Marisa Carrasco is a Julius Silver Professor of Psychology and Neural Science and Collegiate Professor at New York University. She is a cognitive neuroscientist who uses human psychophysics, neuroimaging, neurostimulation and computational modeling to investigate the relation between brain and behavior and is particularly recognized for her work in visual perception and attention. Her research has revealed how attention modulates perceptual performance and alters appearance in a variety of visual tasks.
Carrasco was born and grew up in Mexico City and earned her Licentiate in Psychology, specializing in experimental psychology, from the National Autonomous University of Mexico (UNAM) and her M.S. and Ph.D. in Psychology (Cognition and Perception) from Princeton University. She joined the faculty of Wesleyan University where she received an NSF Young Investigator Award and an American Association of University Women Fellowship. She joined NYU in 1995 where she chaired the Psychology Department. She has been president of the Vision Sciences Society and of the Association for the Scientific Study of Consciousness.
Carrasco is a Fellow of the American Psychological Society and the Society of Experimental Psychologists and has received many awards including a Guggenheim Fellowship, a Cattell Fellowship, the Davida Teller Award (Vision Sciences Society) and the Carnegie Prize in Mind and Brain Sciences (CMU). She is a member of the National Academy of Sciences.

Research Interests

Throughout her career, Carrasco has been interested in visual perception and how attention shapes perception. Together with her lab members and colleagues she has investigated with complementary techniques 'including psychophysics, neuroimaging, neurostimulation and neural modeling - how attention shapes perception, improves performance in a variety of visual tasks, and even alters the appearance of information across the visual field. In collaboration with others, Carrasco has expanded her research on visual perception and attention to include people diagnosed with neuropsychological conditions in which attention is compromised - attention deficit hyperactivity disorder (ADHD) and autism spectrum disorder (ASD) - to better characterize these deficits, and people with visual deficits - due to amblyopia or cortical blindness - for visual rehabilitation purposes.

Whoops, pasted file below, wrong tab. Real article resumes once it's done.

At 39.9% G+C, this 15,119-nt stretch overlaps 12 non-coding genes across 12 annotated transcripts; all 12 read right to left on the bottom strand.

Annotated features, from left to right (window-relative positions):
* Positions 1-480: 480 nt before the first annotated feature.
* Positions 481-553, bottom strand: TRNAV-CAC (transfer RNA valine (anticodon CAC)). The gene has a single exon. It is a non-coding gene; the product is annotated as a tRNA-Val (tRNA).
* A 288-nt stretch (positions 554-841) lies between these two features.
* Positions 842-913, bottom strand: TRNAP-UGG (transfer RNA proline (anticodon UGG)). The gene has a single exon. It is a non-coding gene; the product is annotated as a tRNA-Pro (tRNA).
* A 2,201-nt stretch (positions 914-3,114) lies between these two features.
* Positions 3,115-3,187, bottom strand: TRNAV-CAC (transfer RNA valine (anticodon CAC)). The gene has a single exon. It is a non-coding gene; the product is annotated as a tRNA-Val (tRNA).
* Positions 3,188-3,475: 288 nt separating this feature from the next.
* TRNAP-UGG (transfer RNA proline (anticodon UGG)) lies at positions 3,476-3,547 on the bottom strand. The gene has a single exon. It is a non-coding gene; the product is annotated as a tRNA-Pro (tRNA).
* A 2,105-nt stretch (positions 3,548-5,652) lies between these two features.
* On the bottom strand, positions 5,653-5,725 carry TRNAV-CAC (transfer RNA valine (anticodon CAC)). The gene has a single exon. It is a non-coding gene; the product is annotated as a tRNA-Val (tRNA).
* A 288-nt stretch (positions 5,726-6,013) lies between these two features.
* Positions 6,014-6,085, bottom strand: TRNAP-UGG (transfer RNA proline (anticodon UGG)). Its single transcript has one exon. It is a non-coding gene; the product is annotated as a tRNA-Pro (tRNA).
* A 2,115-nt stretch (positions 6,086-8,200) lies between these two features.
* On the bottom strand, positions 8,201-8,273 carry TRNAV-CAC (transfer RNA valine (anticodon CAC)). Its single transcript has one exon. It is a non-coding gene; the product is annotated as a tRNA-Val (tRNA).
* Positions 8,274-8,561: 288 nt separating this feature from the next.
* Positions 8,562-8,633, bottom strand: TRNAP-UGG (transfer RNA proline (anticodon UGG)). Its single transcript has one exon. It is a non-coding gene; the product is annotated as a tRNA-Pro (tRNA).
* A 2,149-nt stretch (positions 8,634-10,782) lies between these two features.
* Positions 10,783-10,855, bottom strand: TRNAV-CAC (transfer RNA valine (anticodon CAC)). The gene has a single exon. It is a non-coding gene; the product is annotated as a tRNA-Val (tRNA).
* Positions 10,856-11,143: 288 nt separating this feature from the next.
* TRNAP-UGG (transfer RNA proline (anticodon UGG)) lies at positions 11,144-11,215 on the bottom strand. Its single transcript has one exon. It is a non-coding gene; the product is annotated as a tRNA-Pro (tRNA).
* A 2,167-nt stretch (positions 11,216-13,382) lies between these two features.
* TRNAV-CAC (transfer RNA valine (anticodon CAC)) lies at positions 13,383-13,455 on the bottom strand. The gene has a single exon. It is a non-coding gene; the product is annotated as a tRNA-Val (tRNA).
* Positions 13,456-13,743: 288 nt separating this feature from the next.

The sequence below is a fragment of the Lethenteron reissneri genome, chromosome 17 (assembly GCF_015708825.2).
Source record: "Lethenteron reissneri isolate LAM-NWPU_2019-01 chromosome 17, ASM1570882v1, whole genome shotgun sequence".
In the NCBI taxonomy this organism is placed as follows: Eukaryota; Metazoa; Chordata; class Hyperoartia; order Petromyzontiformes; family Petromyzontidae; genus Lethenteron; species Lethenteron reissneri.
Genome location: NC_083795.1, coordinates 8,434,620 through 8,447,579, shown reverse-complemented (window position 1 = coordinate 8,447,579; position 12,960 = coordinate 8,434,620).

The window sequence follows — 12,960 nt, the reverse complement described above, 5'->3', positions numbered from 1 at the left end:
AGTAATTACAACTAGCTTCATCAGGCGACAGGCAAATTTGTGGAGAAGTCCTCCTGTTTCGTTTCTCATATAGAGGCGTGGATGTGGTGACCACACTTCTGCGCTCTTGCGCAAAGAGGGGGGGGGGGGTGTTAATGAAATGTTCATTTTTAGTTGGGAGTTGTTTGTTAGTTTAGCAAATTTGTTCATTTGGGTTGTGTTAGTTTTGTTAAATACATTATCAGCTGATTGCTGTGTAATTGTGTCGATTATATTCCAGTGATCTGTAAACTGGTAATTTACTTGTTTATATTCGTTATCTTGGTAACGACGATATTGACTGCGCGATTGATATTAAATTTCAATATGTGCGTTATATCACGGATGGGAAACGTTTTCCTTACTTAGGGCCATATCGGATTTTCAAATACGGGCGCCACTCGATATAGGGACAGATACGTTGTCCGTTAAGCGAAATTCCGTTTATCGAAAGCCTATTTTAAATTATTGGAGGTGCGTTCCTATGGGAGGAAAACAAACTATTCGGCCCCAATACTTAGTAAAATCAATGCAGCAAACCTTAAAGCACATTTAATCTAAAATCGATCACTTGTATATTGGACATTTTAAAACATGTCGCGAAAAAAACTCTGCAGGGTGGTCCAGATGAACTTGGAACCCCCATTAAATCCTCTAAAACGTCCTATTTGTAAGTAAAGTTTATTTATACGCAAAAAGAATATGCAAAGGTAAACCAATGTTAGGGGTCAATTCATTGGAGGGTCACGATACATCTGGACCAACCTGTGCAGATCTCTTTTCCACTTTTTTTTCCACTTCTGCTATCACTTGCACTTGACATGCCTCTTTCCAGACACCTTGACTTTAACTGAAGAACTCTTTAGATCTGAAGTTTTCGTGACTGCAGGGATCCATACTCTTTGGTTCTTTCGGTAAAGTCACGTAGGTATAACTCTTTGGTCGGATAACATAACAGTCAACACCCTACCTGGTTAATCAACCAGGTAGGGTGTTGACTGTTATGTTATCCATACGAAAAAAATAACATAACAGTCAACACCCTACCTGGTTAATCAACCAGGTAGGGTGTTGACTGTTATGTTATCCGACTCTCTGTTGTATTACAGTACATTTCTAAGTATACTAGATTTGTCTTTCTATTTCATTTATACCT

Carrasco?s studies with converging methods and with intact and specialized populations have revealed how attention fundamentally shapes perception across the visual field, and how it improves perceptual learning and influences visually-guided decisions and behavior. As remarkable as the human visual system is, we are all inevitably limited by both bandwidth and processing power. Linking brain and behavior, Carrasco's research has advanced our understanding of how crucial visual attention is in optimizing the system?s limited capacity to shape our perception of the visual world.

Membership Type

International Member

Election Year


Primary Section

Section 52: Psychological and Cognitive Sciences

Secondary Section

Section 28: Systems Neuroscience